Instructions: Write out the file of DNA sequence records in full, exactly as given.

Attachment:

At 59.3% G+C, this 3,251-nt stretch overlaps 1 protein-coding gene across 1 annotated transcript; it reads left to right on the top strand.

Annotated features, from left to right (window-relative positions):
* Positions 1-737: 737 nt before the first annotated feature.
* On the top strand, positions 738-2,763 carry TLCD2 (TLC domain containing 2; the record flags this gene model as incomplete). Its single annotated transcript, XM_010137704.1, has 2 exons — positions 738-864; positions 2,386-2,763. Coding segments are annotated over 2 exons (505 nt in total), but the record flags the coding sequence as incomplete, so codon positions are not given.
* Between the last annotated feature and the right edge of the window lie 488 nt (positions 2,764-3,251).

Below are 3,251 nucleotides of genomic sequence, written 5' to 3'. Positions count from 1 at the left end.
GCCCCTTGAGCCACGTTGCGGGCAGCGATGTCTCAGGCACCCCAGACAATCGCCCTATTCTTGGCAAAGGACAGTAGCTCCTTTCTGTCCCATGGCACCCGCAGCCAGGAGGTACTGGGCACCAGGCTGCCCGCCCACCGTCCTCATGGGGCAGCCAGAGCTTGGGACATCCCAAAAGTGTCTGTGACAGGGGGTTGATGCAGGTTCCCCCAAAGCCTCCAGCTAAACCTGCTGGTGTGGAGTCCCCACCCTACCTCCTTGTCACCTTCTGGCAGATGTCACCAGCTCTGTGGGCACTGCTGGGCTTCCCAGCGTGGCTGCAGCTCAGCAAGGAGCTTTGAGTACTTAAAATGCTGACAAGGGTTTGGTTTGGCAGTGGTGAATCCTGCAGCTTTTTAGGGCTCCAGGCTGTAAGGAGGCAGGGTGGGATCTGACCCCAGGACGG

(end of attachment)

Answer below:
At 59.3% G+C, this 3,251-nt stretch overlaps 1 protein-coding gene across 1 annotated transcript; it reads left to right on the top strand.

Annotated features, from left to right (window-relative positions):
* Positions 1-737: 737 nt before the first annotated feature.
* On the top strand, positions 738-2,763 carry TLCD2 (TLC domain containing 2; the record flags this gene model as incomplete). Its single annotated transcript, XM_010137704.1, has 2 exons — positions 738-864; positions 2,386-2,763. Coding segments are annotated over 2 exons (505 nt in total), but the record flags the coding sequence as incomplete, so codon positions are not given.
* Between the last annotated feature and the right edge of the window lie 488 nt (positions 2,764-3,251).

Below are 3,251 nucleotides of genomic sequence, written 5' to 3'. Positions count from 1 at the left end.
GCCCCTTGAGCCACGTTGCGGGCAGCGATGTCTCAGGCACCCCAGACAATCGCCCTATTCTTGGCAAAGGACAGTAGCTCCTTTCTGTCCCATGGCACCCGCAGCCAGGAGGTACTGGGCACCAGGCTGCCCGCCCACCGTCCTCATGGGGCAGCCAGAGCTTGGGACATCCCAAAAGTGTCTGTGACAGGGGGTTGATGCAGGTTCCCCCAAAGCCTCCAGCTAAACCTGCTGGTGTGGAGTCCCCACCCTACCTCCTTGTCACCTTCTGGCAGATGTCACCAGCTCTGTGGGCACTGCTGGGCTTCCCAGCGTGGCTGCAGCTCAGCAAGGAGCTTTGAGTACTTAAAATGCTGACAAGGGTTTGGTTTGGCAGTGGTGAATCCTGCAGCTTTTTAGGGCTCCAGGCTGTAAGGAGGCAGGGTGGGATCTGACCCCAGGACGG